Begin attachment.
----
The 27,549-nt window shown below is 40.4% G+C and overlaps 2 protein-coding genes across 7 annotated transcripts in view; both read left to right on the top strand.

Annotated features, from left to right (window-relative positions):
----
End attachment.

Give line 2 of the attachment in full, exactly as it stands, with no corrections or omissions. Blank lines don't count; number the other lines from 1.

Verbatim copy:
Annotated features, from left to right (window-relative positions):